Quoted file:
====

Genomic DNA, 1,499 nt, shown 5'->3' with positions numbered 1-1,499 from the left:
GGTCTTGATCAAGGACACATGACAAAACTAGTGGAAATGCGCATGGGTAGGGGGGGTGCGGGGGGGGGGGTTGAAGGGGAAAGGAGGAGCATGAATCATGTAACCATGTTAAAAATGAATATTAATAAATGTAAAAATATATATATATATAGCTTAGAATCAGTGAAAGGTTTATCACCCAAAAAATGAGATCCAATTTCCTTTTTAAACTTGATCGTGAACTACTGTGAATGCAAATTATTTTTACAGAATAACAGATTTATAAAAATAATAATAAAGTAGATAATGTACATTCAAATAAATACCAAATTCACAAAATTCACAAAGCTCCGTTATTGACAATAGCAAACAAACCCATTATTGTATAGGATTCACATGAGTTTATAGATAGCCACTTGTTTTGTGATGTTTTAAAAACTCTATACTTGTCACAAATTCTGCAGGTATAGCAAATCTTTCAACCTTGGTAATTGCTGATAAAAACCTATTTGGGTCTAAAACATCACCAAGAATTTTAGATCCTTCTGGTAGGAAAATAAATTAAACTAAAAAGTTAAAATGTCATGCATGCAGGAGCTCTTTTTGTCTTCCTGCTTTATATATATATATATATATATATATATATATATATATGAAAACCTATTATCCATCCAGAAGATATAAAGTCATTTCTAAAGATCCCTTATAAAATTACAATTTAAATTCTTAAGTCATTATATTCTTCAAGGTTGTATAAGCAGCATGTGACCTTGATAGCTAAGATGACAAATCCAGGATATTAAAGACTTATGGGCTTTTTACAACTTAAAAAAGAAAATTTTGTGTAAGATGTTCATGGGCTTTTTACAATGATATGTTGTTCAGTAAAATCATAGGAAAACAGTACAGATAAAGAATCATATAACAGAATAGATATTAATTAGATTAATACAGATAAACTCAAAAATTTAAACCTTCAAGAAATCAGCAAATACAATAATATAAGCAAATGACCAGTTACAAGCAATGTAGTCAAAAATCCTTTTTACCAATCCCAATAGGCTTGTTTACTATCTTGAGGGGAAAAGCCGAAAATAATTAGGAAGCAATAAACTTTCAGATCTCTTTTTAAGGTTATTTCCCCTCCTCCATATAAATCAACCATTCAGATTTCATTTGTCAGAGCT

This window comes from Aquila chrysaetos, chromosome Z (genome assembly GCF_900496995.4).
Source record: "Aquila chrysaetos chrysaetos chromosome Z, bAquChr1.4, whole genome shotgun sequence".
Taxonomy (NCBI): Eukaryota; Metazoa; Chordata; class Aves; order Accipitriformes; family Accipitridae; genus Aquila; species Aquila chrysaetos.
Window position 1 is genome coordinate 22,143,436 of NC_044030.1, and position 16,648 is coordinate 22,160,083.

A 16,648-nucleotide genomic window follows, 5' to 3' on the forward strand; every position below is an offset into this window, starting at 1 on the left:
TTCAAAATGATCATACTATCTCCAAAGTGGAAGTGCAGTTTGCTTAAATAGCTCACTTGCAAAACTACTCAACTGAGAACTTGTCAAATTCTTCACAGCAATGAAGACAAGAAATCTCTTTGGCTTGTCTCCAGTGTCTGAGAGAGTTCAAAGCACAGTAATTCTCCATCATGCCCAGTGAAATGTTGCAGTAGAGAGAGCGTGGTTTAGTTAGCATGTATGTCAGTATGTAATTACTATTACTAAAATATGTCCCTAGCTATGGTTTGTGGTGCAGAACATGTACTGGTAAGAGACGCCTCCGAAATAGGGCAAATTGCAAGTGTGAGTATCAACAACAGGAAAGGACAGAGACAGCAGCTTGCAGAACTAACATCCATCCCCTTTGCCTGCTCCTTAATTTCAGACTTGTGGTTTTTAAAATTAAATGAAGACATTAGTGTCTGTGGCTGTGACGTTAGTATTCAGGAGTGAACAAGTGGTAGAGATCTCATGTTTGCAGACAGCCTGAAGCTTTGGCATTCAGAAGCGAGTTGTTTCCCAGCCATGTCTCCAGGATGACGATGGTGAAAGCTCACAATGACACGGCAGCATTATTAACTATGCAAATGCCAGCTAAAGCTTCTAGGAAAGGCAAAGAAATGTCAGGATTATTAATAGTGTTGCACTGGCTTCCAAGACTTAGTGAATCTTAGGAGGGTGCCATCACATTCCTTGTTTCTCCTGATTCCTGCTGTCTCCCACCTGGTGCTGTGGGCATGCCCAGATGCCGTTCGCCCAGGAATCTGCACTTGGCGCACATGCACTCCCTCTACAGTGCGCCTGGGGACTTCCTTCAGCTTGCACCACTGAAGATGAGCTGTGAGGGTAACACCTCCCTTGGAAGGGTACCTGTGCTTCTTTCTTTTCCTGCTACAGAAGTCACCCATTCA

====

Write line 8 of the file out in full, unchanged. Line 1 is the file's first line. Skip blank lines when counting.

TTCAAAATGATCATACTATCTCCAAAGTGGAAGTGCAGTTTGCTTAAATAGCTCACTTGCAAAACTACTCAACTGAGAACTTGTCAAATTCTTCACAGCAATGAAGACAAGAAATCTCTTTGGCTTGTCTCCAGTGTCTGAGAGAGTTCAAAGCACAGTAATTCTCCATCATGCCCAGTGAAATGTTGCAGTAGAGAGAGCGTGGTTTAGTTAGCATGTATGTCAGTATGTAATTACTATTACTAAAATATGTCCCTAGCTATGGTTTGTGGTGCAGAACATGTACTGGTAAGAGACGCCTCCGAAATAGGGCAAATTGCAAGTGTGAGTATCAACAACAGGAAAGGACAGAGACAGCAGCTTGCAGAACTAACATCCATCCCCTTTGCCTGCTCCTTAATTTCAGACTTGTGGTTTTTAAAATTAAATGAAGACATTAGTGTCTGTGGCTGTGACGTTAGTATTCAGGAGTGAACAAGTGGTAGAGATCTCATGTTTGCAGACAGCCTGAAGCTTTGGCATTCAGAAGCGAGTTGTTTCCCAGCCATGTCTCCAGGATGACGATGGTGAAAGCTCACAATGACACGGCAGCATTATTAACTATGCAAATGCCAGCTAAAGCTTCTAGGAAAGGCAAAGAAATGTCAGGATTATTAATAGTGTTGCACTGGCTTCCAAGACTTAGTGAATCTTAGGAGGGTGCCATCACATTCCTTGTTTCTCCTGATTCCTGCTGTCTCCCACCTGGTGCTGTGGGCATGCCCAGATGCCGTTCGCCCAGGAATCTGCACTTGGCGCACATGCACTCCCTCTACAGTGCGCCTGGGGACTTCCTTCAGCTTGCACCACTGAAGATGAGCTGTGAGGGTAACACCTCCCTTGGAAGGGTACCTGTGCTTCTTTCTTTTCCTGCTACAGAAGTCACCCATTCA